LDAP (Lightweight Directory Access Protocol) allows central user, group, domain….. authentication, information storage …
Using LDAP in a local network, you can allow your users to login and authenticate from anywhere on your network.
This tutorial will be split in 2 parts. In the first part, I will explain how-to install, configure the LDAP server, add a few users and group, in the second part, we will set up Linux client to authenticate through LDAP if the user does not exist on the local filesystem.
In this tutorial, I will suppose that our LDAP server is located at 192.168.1.4. All machines in the network can resolve the host name ldap to 192.168.1.4. The LDAP server is going to manage domain debuntu.local.
The server runs Debian 4 (testing but almost stable) and the client Ubuntu Feisty 7.04.
1. LDAP Server
In order to get our LDAP server setted up, we need a couple of packages to be installed:
apt-get install slapd ldap-utils migrationtools
Answer the questions and then reconfigure slapd in order to have dpkg ask us a few more questions.
Omit OpenLDAP server configuration? ... No DNS domain name: ... debuntu.local Name of your organization: ... Whatever & Co Admin Password: XXXXX Confirm Password: XXXXX OK BDB Do you want your database to be removed when slapd is purged? ... No Move old database? ... Yes Allow LDAPv2 Protocol? ... No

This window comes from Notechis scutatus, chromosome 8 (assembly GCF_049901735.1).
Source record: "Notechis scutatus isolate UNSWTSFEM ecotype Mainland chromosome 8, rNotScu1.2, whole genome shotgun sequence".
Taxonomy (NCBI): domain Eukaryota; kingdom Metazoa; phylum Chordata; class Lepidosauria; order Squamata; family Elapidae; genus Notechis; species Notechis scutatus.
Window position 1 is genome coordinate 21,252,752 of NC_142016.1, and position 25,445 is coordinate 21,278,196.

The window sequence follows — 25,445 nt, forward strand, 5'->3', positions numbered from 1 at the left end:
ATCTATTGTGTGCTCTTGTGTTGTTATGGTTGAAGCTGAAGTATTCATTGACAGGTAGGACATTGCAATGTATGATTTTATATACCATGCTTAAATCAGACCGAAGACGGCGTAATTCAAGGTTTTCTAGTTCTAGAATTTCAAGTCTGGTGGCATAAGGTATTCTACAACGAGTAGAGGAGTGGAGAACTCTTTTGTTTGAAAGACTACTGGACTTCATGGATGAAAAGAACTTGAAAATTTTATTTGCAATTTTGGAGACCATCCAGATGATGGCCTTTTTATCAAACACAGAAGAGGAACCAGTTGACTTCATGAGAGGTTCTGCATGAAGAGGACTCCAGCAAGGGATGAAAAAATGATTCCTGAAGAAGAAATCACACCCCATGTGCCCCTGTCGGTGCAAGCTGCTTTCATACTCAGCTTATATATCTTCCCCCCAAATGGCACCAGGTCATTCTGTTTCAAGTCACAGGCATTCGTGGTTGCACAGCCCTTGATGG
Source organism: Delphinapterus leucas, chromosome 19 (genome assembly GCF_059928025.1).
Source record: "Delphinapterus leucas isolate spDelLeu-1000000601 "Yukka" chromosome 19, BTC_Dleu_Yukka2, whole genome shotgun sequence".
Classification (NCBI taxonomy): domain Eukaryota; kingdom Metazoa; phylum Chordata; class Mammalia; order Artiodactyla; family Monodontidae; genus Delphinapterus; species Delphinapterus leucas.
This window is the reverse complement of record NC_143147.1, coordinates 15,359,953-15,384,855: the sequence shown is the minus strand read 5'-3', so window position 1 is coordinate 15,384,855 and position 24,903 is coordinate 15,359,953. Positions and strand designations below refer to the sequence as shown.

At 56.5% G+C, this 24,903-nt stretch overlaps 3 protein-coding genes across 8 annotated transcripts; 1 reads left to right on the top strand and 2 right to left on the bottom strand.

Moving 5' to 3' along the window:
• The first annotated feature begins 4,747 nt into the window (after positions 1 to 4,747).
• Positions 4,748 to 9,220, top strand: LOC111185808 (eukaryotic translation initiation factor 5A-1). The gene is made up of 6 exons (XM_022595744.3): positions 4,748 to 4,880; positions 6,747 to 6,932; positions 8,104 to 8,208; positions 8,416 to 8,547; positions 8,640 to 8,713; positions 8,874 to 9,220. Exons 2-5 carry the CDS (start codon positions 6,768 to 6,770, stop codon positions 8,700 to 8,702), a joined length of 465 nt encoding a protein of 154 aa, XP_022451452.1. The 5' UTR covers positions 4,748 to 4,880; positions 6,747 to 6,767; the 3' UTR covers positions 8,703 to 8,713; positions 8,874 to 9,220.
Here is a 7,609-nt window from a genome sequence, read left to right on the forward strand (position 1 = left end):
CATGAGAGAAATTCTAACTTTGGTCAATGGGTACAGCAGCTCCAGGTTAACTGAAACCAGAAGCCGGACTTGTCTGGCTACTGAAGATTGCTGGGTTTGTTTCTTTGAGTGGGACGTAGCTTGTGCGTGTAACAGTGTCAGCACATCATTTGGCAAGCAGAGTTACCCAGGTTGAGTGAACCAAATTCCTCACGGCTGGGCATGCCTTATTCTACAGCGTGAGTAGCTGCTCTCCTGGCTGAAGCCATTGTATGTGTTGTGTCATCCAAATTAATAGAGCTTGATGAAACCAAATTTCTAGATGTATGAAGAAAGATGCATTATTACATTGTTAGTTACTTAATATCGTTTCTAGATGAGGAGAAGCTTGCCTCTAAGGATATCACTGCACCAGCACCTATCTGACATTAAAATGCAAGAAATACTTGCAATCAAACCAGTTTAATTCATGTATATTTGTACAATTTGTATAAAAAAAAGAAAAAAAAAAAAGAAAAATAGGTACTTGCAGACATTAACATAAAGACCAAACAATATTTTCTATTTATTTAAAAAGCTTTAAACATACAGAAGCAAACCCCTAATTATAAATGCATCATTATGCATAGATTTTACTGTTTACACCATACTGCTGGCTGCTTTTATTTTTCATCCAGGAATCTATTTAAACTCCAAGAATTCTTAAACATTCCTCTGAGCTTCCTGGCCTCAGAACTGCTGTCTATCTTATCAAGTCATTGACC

Right, from now on, we have got our domain set up, as well as our administrator user: “admin”.
You can now check if you can access your ldap server by typing:
ldapsearch -x -b dc=debuntu,dc=local
If you get an error message like:
ldap_bind: Can't contact LDAP server (-1)
Most chances are that your server is not running. use:
to start it.
Ok, now, it is about time to add our users and groups to the LDAP database.
1.2. Populating the database
Using migrationtools we are going to be able to quickly import all existing users and groups from our local system to LDAP.
We need to edit the default migrationtools’ config file migrate_common.ph and replace the following parameters with:
$DEFAULT_MAIL_DOMAIN = "debuntu.local"; $DEFAULT_BASE = "dc=debuntu,dc=local";
Then export the values:
./migrate_group.pl /etc/group ~/group.ldif ./migrate_passwd.pl /etc/passwd ~/passwd.ldif
Unfortunately, the script does not create the Group and People nodes, so we need to create it. To do this, create a file called ~/people_group.ldif and fill it up with:
dn: ou=People, dc=debuntu, dc=local ou: People objectclass: organizationalUnit dn: ou=Group, dc=debuntu, dc=local ou: Group objectclass: organizationalUnit
Now, we have our users and groups converted to LDAP’s ldif format. Let import them into our LDAP database.
cd ldapadd -x -W -D "cn=admin,dc=debuntu,dc=local" -f ~/people_group.ldif ldapadd -x -W -D "cn=admin,dc=debuntu,dc=local" -f ~/group.ldif ldapadd -x -W -D "cn=admin,dc=debuntu,dc=local" -f ~/passwd.ldif
- -x specify that we are not using sasl
- -W prompt for password
- -D is used to identify the administrator
- -f to specify the file where ldapadd should find the data to add
Well, now the server is ready to identify your users. Let’s go on and set up the clients.